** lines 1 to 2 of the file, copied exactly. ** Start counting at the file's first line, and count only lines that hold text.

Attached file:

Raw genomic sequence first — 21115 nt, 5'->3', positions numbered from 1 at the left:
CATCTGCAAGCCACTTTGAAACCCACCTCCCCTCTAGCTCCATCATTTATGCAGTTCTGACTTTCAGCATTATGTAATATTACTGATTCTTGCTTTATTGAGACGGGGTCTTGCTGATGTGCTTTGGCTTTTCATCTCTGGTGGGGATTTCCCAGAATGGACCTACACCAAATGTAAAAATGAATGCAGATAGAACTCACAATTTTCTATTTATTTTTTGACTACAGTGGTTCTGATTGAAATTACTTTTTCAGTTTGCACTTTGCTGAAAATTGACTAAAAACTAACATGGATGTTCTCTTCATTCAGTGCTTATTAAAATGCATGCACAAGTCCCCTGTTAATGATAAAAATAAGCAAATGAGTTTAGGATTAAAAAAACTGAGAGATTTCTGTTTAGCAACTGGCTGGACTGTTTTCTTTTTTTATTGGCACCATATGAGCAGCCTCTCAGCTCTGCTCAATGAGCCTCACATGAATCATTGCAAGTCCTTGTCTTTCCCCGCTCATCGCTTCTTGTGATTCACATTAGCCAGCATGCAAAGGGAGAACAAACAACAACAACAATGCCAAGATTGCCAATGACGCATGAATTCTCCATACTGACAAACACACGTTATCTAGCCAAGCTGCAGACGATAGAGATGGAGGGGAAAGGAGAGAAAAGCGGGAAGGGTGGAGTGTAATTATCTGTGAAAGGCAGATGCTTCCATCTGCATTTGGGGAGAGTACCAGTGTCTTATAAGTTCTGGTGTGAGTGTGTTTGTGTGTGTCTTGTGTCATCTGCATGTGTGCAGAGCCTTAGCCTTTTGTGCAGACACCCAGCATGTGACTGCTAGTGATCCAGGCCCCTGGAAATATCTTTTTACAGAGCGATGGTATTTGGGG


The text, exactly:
Raw genomic sequence first — 21115 nt, 5'->3', positions numbered from 1 at the left:
CATCTGCAAGCCACTTTGAAACCCACCTCCCCTCTAGCTCCATCATTTATGCAGTTCTGACTTTCAGCATTATGTAATATTACTGATTCTTGCTTTATTGAGACGGGGTCTTGCTGATGTGCTTTGGCTTTTCATCTCTGGTGGGGATTTCCCAGAATGGACCTACACCAAATGTAAAAATGAATGCAGATAGAACTCACAATTTTCTATTTATTTTTTGACTACAGTGGTTCTGATTGAAATTACTTTTTCAGTTTGCACTTTGCTGAAAATTGACTAAAAACTAACATGGATGTTCTCTTCATTCAGTGCTTATTAAAATGCATGCACAAGTCCCCTGTTAATGATAAAAATAAGCAAATGAGTTTAGGATTAAAAAAACTGAGAGATTTCTGTTTAGCAACTGGCTGGACTGTTTTCTTTTTTTATTGGCACCATATGAGCAGCCTCTCAGCTCTGCTCAATGAGCCTCACATGAATCATTGCAAGTCCTTGTCTTTCCCCGCTCATCGCTTCTTGTGATTCACATTAGCCAGCATGCAAAGGGAGAACAAACAACAACAACAATGCCAAGATTGCCAATGACGCATGAATTCTCCATACTGACAAACACACGTTATCTAGCCAAGCTGCAGACGATAGAGATGGAGGGGAAAGGAGAGAAAAGCGGGAAGGGTGGAGTGTAATTATCTGTGAAAGGCAGATGCTTCCATCTGCATTTGGGGAGAGTACCAGTGTCTTATAAGTTCTGGTGTGAGTGTGTTTGTGTGTGTCTTGTGTCATCTGCATGTGTGCAGAGCCTTAGCCTTTTGTGCAGACACCCAGCATGTGACTGCTAGTGATCCAGGCCCCTGGAAATATCTTTTTACAGAGCGATGGTATTTGGGG